Discovering More Champagne in Hautvillers and Epernay

Every day in the Champagne region of France brings more discoveries and more breathtaking scenery (and more delicious champagne).  Day three was split between two of Champagne’s most important towns – Hautvillers and Epernay.

We left Reims first thing in the morning under the direction of our two extremely knowledgeable guides, Sarah from Reims Tourism and Anna from Atout France.  Both managed to foresee problems before they happened and translate flawlessly for the rest of us.  The only thing they couldn’t help us out with was the weather, which continued to be unseasonably cold. 

The drive to Hautvillers (pronounced “O-va-lee”) was a scenic one and it would only get better.  The town where Dom Perignon, the monk who created champagne, once lived is about a quaint and picturesque as anything you can imagine.  Michel from the Office De Tourisme took us through this village that dates back to the year 658 and is now the home to 900 inhabitants – and nearly 70 growers of wine.  Many of these small champagne houses are set up in the village, though they only do private tours and tastings.

Throughout the tour we heard quite a bit more about Dom Perignon and his discovery of “bubbles” in the wine.  While others thought they were a mistake that needed fixing, he believed he had discovered a wonderful knew way to drink wine.  To help preserve this new found drink he brought in “corks” from Spain and continued to develop champagne for his Abby for 37 years. We toured the beautiful church which houses the grave of Dom Perignon.

After we left the center of town we drove over to one of the smaller champagne producers that have not yet made their way to the United States.  Champagne Tribaut is a family business and Madame Tribaut took as through their production and caves.  It was a cross between the old and the new as I saw my first caves via elevator rather than stars, yet there is so much of the work done by hand here.   It seemed to work as their champagne – especially the award winning Rosé -- was delicious.

We left Hautvillers in the early afternoon for Epernay, the capital of the champagne region.  This is the home to major champagne houses like Moet & Chandon (owner of Dom Perignon and maker of fine champagnes under their own label), Perrier-Jouët and Paul Roger. First, we had a delicious lunch at La Brasserie Parisienne and then we passed through all of the houses on the little train, which takes you on a tram tour through the town of Epernay.  After the tour there was champagne and chocolate waiting for sampling in the tourist office where I had a satisfyingly sweet Blanc de Blanc from G. Brunot and a drier Rose from Tornay. We also tasted some scrumptious champagne-filled chocolates from Thibaut.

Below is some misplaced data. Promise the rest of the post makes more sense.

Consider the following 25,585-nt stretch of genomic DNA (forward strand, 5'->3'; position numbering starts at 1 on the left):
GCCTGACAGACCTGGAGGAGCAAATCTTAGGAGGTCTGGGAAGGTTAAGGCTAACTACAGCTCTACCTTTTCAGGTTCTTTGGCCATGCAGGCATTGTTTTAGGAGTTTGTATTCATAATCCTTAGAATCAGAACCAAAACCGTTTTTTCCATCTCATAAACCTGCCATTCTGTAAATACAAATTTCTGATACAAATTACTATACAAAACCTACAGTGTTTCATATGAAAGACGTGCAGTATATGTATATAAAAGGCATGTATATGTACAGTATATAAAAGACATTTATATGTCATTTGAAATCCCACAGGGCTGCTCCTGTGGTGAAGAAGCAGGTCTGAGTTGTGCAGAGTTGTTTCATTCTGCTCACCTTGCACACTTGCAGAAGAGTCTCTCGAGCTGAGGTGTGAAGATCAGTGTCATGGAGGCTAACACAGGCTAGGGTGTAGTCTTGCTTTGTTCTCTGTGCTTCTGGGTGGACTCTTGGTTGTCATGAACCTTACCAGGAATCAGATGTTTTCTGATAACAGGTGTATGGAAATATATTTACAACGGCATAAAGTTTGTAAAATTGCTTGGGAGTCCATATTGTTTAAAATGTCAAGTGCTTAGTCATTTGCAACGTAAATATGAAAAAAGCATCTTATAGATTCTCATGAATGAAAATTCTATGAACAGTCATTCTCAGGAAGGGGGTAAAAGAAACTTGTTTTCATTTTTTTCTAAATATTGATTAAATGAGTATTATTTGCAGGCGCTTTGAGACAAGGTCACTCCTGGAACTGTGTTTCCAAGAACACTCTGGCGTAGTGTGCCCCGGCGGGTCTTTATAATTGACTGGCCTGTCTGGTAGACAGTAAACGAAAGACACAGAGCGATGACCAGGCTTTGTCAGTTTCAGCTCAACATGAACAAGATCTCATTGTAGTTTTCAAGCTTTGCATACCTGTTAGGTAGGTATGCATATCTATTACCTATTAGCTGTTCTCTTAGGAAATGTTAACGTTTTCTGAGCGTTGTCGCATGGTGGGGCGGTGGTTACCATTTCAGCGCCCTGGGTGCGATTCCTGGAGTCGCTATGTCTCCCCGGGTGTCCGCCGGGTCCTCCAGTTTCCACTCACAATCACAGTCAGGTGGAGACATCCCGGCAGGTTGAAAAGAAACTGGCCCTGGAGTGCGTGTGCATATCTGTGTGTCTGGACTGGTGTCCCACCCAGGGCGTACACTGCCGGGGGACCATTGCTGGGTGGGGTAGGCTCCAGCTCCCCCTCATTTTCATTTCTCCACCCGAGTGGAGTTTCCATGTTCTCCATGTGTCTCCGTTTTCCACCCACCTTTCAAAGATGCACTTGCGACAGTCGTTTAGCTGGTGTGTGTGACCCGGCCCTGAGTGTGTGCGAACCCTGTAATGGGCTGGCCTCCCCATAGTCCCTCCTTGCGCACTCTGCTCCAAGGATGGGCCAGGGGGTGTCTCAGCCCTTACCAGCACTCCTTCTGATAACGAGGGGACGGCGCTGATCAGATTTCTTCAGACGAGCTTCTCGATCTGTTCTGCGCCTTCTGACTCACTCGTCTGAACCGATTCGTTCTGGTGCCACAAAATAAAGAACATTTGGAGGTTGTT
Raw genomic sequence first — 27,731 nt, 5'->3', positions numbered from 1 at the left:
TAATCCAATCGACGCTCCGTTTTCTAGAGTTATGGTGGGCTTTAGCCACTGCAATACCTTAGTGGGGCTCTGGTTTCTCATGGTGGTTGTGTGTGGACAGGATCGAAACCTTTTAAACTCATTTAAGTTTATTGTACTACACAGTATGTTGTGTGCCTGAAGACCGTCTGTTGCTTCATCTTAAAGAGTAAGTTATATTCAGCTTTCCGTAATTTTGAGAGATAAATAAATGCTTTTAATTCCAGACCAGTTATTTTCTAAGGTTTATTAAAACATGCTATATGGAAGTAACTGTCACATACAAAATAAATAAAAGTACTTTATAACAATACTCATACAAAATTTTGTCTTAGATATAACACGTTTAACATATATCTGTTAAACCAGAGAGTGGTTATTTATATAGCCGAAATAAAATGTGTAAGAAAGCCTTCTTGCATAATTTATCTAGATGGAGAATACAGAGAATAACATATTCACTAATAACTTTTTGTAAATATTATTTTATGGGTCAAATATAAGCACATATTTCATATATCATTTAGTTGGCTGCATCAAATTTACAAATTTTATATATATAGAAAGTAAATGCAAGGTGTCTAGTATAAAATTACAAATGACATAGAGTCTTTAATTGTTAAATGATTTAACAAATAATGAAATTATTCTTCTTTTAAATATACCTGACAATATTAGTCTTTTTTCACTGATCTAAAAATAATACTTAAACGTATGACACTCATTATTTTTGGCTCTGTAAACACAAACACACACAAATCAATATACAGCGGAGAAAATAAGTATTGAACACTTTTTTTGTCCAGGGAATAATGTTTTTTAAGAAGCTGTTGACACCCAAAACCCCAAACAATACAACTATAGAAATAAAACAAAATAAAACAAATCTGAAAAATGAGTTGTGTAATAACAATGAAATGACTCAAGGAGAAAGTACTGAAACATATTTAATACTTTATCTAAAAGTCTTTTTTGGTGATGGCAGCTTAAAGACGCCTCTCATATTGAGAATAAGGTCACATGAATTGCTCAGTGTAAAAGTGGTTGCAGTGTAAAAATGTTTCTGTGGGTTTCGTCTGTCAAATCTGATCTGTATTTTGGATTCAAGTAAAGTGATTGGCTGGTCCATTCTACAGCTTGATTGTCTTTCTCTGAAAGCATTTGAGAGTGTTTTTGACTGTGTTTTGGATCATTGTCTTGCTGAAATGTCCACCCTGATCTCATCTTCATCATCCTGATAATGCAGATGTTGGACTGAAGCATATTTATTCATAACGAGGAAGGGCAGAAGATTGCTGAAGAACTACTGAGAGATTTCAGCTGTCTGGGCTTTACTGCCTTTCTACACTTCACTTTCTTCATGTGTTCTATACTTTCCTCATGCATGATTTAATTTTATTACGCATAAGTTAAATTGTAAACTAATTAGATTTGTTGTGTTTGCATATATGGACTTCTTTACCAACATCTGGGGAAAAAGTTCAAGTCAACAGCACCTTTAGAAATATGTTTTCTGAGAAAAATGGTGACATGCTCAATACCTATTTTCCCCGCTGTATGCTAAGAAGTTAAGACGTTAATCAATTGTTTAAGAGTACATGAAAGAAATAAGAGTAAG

There were no stops at champagne houses in Epernay because our guides had something else in mind.  A new champagne bar had opened up in town.  C-Comme Champagne is a showcase of smaller growers from all of the growing areas in the Champagne region.  You can sample one (or all) of the six featured champagnes and then buy a bottle of what you like in the store below.  There are a total of 350 different champagnes.  Both the tasting and purchasing prices are very reasonable. I loved the Trepail Blanc de Blanc and really enjoyed the Pinot Noir Brut Millesime 2004 from Rilly La Montage, but I didn’t care for the 100% Pinot Meunir Sarcy.

After checking into the charming Hotel Jean Moet, a new bed and breakfast (and it was quite a breakfast) that was full of European and antique touches and a delightfully modern shower, we had dinner at La Cave A Champagne.  It was one of my favorite meals here and it included a mouthwatering Tarte Friande de Boudin Blanc de Rethel à la Crème de Morilles (a pork pudding with morel cream sauce), perfect Coq a Vin. 

It’s hard to believe that I’m not even halfway through my journey in France.  Day four proves to be especially interesting, including a new attraction in Champagne (Pre en Bulles) and a champagne bar in a treehouse!


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